View from the Tower: Dinner Debate

  • 12 June | 18:30 – 20:30, Balfron Tower

A dinner debate exploring east London’s development in the context of the Balfron Tower, Poplar. Led by London Urban Visits with invited expert speakers and sponsored by Bow Arts Trust, the debate will investigate Modernism’s impact on east London.

Kapital Architecture: Labour

  • 12 June | 18:30 – 20:00, Darwin Building

Contemporary discussions about the unethical living and working conditions of the builders who construct our new urban age, and the icons of architectural celebrity, abound. Three thinkers on labour relations in the construction industry confront the theoretical, practical and the historical to illustrate and explain why understanding the labour process is critical to architecture, despite so often being obscured from architectural vision.

Exhibitions and installations:

House of Muses

  • 06 June | 21 September, Museum of London

House of Muses is the Museum of London’s striking architectural installation designed by Gruppe, and commissioned in partnership with The Architecture Foundation. This temporary structure aims to inspire public discussion around the future development of the museum. It is conceived as a place for contemplation about what a museum could and should be. The public is invited to enter the structure and give their feedback on this topic.

The Pungent Subway

  • 12 June | 15 June, Elephant and Castle Subway

An immersive olfactory installation by creative guerrilla gardening Good at Magic/Richard Reynolds, The Pungent Subway will use the comforting fragrance of herbs and flowers to change the general perception of a 55-year-old subway in Elephant and Castle, SE1. One of the seven subways will be transformed in a comforting installation, with a bed of dried lavender and bay leaves crushing under the visitors’ feet, and hanging bunches of sage and rosemary contributing to the olfactory experience. All the herbs are locally grown produce harvested from community and guerrilla gardens in SE1.

Wallpaper’s Architects Directory

  • 13 – 30 June | 19:00 – 21:00, King’s Cross

An exhibition featuring Wallpaper magazine’s selected pick of new architectural talents around the world, featured in their annual Architecture Directory issue. This year, the directory features 20 practices, spanning 17 countries and four continents. The exhibition will include a bespoke ceramic installation, sponsored by leading specialist network Ceramics of Italy.

Futures: The Middlesex University School of Art and Design Degree Show 07 – 09 June | Old Truman Brewery, F Block T1 – T5, E1 6QL

The Middlesex University School of Art and Design Degree show presents exciting new work from graduates in Interior Design and Architecture alongside work from animation, fine art, fashion, graphic design, illustration, photography and product design. This year Architecture gradates have undertaken design projects around the theme of the High Street/Off High Street – from Wood Street Walthastow to Oxford Street.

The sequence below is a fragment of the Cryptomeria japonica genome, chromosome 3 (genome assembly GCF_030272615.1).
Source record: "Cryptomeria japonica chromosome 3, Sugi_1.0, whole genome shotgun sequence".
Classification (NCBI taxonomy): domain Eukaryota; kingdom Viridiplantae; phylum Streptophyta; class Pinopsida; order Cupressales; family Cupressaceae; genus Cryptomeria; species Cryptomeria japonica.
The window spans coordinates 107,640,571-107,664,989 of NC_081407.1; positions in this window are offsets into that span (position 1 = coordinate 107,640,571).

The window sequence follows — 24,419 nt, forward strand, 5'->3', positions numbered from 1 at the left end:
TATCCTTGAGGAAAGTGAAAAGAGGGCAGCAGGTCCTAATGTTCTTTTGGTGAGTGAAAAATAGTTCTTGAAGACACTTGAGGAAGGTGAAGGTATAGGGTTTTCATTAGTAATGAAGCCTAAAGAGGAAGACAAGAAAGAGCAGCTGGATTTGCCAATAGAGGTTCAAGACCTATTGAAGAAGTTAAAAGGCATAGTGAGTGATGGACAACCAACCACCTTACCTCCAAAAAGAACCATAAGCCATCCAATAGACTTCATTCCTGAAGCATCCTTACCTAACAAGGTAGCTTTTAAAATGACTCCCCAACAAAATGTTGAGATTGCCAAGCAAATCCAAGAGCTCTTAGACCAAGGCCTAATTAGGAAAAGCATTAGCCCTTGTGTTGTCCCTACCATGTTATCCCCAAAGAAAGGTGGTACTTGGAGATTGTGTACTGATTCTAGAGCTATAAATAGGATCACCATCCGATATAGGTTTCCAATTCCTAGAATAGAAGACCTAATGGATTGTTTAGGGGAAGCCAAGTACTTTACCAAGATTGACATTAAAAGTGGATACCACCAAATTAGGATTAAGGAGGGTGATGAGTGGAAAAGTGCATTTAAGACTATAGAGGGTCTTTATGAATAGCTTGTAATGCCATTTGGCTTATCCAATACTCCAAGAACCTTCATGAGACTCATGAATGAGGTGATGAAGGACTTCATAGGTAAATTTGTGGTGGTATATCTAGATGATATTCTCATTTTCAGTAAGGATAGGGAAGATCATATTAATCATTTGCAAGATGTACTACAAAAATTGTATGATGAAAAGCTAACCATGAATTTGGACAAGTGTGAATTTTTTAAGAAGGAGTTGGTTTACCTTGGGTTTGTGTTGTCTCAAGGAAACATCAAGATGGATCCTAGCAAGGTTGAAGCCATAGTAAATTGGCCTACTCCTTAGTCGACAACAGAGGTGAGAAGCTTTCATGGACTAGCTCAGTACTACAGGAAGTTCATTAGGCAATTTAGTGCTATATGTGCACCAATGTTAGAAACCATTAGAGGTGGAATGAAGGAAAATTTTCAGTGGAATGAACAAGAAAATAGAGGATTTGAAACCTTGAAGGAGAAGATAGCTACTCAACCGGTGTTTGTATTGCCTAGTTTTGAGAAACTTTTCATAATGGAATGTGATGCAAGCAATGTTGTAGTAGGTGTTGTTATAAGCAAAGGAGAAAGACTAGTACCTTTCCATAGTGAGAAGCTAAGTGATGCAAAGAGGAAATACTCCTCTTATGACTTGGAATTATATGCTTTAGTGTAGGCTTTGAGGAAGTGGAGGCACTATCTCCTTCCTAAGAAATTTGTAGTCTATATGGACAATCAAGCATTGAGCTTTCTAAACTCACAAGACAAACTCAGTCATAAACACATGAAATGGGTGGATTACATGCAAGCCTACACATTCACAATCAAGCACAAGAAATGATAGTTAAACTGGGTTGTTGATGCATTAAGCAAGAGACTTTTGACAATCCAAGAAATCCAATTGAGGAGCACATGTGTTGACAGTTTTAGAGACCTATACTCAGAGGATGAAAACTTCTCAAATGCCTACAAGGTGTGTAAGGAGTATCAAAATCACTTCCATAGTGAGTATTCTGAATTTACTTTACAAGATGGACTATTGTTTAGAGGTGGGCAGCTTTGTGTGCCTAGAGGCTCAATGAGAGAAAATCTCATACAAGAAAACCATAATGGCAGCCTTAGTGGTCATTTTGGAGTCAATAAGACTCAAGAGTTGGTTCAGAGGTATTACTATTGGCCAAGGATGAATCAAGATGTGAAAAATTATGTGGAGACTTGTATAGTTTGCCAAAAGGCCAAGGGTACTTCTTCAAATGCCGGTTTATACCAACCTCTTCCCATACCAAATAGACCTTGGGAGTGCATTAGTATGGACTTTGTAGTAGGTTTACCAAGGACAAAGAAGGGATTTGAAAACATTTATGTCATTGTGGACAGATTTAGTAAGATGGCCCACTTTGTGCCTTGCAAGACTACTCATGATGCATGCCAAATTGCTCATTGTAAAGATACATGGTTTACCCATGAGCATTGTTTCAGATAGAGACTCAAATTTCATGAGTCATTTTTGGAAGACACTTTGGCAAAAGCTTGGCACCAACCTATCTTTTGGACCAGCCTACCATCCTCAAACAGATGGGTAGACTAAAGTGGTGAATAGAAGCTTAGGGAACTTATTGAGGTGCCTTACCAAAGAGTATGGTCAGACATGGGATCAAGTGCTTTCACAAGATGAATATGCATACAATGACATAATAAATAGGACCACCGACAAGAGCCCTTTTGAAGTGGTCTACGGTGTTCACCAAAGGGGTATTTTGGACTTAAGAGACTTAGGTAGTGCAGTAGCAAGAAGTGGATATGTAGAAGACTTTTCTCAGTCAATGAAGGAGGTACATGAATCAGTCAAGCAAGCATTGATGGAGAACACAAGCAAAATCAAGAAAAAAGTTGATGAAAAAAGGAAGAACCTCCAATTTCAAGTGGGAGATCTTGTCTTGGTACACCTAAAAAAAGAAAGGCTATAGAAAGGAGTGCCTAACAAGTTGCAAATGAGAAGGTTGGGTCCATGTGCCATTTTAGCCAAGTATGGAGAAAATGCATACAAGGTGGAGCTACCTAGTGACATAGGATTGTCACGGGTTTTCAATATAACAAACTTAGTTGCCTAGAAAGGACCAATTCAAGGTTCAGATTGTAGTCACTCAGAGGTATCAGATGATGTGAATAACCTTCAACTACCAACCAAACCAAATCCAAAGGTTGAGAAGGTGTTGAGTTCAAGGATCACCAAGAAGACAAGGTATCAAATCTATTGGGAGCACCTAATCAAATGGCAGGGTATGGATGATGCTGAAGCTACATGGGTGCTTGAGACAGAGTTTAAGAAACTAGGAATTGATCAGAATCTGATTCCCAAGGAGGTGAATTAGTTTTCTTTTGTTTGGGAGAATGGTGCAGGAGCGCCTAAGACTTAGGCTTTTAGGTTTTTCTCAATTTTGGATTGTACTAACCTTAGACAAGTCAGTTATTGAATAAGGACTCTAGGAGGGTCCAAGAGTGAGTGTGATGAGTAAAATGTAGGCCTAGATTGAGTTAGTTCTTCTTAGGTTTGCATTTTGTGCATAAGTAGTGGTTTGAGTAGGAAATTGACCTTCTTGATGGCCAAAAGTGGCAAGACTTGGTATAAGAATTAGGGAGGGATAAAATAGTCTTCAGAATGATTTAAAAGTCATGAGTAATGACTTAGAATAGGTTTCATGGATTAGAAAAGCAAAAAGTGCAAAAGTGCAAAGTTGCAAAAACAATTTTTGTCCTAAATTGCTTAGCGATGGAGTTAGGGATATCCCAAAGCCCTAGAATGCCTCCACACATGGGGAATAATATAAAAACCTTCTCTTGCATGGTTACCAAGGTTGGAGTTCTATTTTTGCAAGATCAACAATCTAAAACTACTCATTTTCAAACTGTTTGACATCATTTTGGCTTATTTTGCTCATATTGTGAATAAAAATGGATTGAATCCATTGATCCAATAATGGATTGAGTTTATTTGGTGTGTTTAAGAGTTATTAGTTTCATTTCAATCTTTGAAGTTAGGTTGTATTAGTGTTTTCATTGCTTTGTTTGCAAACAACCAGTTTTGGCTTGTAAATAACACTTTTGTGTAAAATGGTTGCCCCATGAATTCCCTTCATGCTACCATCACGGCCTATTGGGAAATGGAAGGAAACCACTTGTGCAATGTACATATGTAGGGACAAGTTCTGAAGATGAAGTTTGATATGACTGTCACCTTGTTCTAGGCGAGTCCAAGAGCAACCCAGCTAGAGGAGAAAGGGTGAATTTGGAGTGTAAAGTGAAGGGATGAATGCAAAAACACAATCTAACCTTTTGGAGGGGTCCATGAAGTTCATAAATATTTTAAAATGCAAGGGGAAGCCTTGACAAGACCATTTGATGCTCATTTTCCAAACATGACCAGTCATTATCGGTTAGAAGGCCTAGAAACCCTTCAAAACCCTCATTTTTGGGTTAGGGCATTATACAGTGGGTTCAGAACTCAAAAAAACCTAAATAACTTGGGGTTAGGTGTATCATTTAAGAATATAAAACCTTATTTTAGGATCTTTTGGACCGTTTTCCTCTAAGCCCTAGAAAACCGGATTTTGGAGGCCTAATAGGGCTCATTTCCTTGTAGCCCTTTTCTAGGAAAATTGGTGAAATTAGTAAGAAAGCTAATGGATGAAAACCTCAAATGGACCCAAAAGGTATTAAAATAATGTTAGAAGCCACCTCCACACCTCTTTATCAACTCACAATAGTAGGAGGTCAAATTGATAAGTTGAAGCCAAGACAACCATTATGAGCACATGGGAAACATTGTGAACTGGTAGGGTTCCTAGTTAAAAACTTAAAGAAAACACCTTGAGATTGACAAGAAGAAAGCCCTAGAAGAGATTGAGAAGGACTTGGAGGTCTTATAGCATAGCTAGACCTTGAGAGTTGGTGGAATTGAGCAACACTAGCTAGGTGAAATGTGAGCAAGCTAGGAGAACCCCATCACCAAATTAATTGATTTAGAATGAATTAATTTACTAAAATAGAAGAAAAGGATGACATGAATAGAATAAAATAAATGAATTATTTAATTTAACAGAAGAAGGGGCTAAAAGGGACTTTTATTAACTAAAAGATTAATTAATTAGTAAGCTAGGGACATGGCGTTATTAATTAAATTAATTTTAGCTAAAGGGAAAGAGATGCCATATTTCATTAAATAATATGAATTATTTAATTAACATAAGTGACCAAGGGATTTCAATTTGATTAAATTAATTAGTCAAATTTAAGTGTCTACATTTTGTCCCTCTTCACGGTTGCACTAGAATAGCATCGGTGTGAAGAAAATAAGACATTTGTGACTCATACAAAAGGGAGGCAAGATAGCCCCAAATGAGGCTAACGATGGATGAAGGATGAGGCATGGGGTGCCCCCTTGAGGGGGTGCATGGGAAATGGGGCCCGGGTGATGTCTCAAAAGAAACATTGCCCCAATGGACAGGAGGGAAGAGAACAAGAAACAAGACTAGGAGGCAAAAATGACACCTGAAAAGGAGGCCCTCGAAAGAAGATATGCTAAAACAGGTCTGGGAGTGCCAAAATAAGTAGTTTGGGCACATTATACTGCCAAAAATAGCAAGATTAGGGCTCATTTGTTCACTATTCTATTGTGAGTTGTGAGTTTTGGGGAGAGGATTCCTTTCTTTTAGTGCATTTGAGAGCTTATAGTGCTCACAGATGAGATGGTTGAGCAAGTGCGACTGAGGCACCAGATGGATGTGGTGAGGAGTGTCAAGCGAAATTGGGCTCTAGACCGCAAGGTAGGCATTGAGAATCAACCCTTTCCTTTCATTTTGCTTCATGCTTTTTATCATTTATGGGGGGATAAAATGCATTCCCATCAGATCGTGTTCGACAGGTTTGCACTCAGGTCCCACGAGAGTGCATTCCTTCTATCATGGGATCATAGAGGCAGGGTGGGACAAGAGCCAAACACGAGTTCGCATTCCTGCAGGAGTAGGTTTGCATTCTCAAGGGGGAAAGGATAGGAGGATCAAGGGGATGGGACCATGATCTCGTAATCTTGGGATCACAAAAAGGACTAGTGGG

Film screening:

Saint Etienne: How We Used To Live

  • 11 June | 19:30 – 21:30, Kings Place

Saint Etienne present their new film How We Used To Live, which captures a moment in London’s history – from the post-war rebuilding of London through to the onset of Thatcherism. Beautifully inhabiting London’s streets and buildings, this latest film features rare footage from the BFI archive, and a musical score by Pete Wiggs. The film will be followed by a conversation between Elain Harwood, from English Heritage, Bob Stanley from Saint Etienne, architect Charles Holland and Joe Kerr, co-editor of London: From Punk to Blair, and a bus driver at Tottenham garage.


London Housing Projects Bike Tour

  • 14 June | 10:00 – 16:00- Meeting Point: Arnold Circus

The bike tour, a collaboration between the AA Night School and blog Love London Council Housing, will be led by Sam Jacob and Andrea Klettner. It coincides with the opening month of A Clockwork Jerusalem, the exhibition at the British Pavilion at the Venice Architecture Biennale run in association with the British Council. Its aim is to show participants a selection of housing across the capital over the last 100 years, leading to a discussion – led by a panel of experts – about London’s current housing crisis. The bike tour itself would start at London’s first social housing estate, the Boundary Estate, snaking its way to Thamesmead via a series of 1960s housing (eg. Balfron Tower, Robin Hood Gardens), Peabody/Guinness housing (eg. Bethnal Green) and new build developments (eg. Royal Arsenal, New Festival Quarter).

For full programme listings see